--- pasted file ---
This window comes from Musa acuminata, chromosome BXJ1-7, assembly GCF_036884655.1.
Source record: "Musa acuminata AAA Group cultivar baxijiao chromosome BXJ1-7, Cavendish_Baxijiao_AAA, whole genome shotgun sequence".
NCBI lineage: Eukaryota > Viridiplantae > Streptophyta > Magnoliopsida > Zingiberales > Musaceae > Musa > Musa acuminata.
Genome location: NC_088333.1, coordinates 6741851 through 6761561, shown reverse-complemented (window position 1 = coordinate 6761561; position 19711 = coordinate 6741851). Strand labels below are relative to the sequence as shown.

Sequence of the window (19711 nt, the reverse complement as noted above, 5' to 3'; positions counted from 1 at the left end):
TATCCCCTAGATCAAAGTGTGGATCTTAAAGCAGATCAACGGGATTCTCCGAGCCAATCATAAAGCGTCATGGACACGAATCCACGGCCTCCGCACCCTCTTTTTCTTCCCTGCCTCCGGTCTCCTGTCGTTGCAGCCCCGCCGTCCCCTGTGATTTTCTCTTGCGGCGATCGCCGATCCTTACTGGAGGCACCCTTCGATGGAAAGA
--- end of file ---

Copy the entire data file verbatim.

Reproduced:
This window comes from Musa acuminata, chromosome BXJ1-7, assembly GCF_036884655.1.
Source record: "Musa acuminata AAA Group cultivar baxijiao chromosome BXJ1-7, Cavendish_Baxijiao_AAA, whole genome shotgun sequence".
NCBI lineage: Eukaryota > Viridiplantae > Streptophyta > Magnoliopsida > Zingiberales > Musaceae > Musa > Musa acuminata.
Genome location: NC_088333.1, coordinates 6741851 through 6761561, shown reverse-complemented (window position 1 = coordinate 6761561; position 19711 = coordinate 6741851). Strand labels below are relative to the sequence as shown.

Sequence of the window (19711 nt, the reverse complement as noted above, 5' to 3'; positions counted from 1 at the left end):
TATCCCCTAGATCAAAGTGTGGATCTTAAAGCAGATCAACGGGATTCTCCGAGCCAATCATAAAGCGTCATGGACACGAATCCACGGCCTCCGCACCCTCTTTTTCTTCCCTGCCTCCGGTCTCCTGTCGTTGCAGCCCCGCCGTCCCCTGTGATTTTCTCTTGCGGCGATCGCCGATCCTTACTGGAGGCACCCTTCGATGGAAAGA